Mac Meet Xbox: Part 3.1
February 11, 2007
Networking a Mac and an Xbox can sometimes be troublesome, occasionally involving unusual network setups, so I decided to publish this little Mac Meet Xbox addition to better cover the subject. Having in-depth, detailed knowledge of networking isn’t necessary, but some basic concepts are key in keeping Xbox Media Center updated with new builds and fresh content.
For most, there are two main ways of attaching your devices: using a router as a central network hub, and wired Ethernet using a “crossover cable.” Both ways work, and the choice is up to you depending on your existing network setup or personal preferences.
Key Networking Technologies
Before you can begin learning about the details of the specific scenarios, a little foundation knowledge will go a long way towards helping you understand how each setup works.
The most common method of getting your Xbox and Mac talking to each other is with the use of a home internet router, be it wired or wireless. To be a router, your networking hub must have some core functionality that’s found in all routers, which includes IP distribution, internet splitting, and switching. Every router or internet gateway you can find on store shelves today will offer these features and more, so you generally don’t need to worry whether or not your particular router does these things.
IP distribution, the fancy-sounding Dynamic Host Configuration Protocol, or more commonly called “DHCP” is the core of the router’s functionality, automatically providing IP addresses to connected computers. When a computer is connected and set to automatically find an IP address, it talks to the router and negotiates assignment of an IP address. When accepted, the computer can talk to others on the same network. Apple likes to call DHCP “Automatic” in many cases, and static “Manual.” They’re just friendlier-sounding words compared to the alphabet soup that is most computer terminology.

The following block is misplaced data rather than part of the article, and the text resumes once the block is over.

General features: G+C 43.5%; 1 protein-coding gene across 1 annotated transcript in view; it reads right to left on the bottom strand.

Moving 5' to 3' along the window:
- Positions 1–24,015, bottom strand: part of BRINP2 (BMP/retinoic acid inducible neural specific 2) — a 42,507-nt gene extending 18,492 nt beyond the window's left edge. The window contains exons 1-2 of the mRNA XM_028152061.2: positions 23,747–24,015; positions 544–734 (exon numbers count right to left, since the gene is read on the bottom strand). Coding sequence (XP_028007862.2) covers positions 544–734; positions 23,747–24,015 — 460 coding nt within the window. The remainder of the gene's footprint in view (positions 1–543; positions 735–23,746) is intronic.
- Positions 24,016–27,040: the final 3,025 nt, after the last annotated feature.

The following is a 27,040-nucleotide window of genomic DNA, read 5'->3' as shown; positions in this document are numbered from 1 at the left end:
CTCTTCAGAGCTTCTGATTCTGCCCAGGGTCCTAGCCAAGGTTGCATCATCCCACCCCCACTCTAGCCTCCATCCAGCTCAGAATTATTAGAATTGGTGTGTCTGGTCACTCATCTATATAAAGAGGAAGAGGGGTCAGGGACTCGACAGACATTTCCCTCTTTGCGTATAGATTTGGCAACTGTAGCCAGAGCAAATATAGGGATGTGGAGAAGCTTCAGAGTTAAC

Usually, the main goal in purchasing a router is to “split” a single broadband internet connection into many connections, allowing multiple computers and devices access to the internet. The router achieves this using a technology called Network Address Translation (NAT), in which it modifies all packets destined for the internet to have the address of your cable or DSL modem, not the internal IP address of your computer assigned by its DHCP server. Outbound packets have a note made of them in its memory, so when the response packet comes back from the internet, the router looks up which computer it should go to. It’s a clever technology that allows multiple devices to masquerade as one, and your ISP is none the wiser.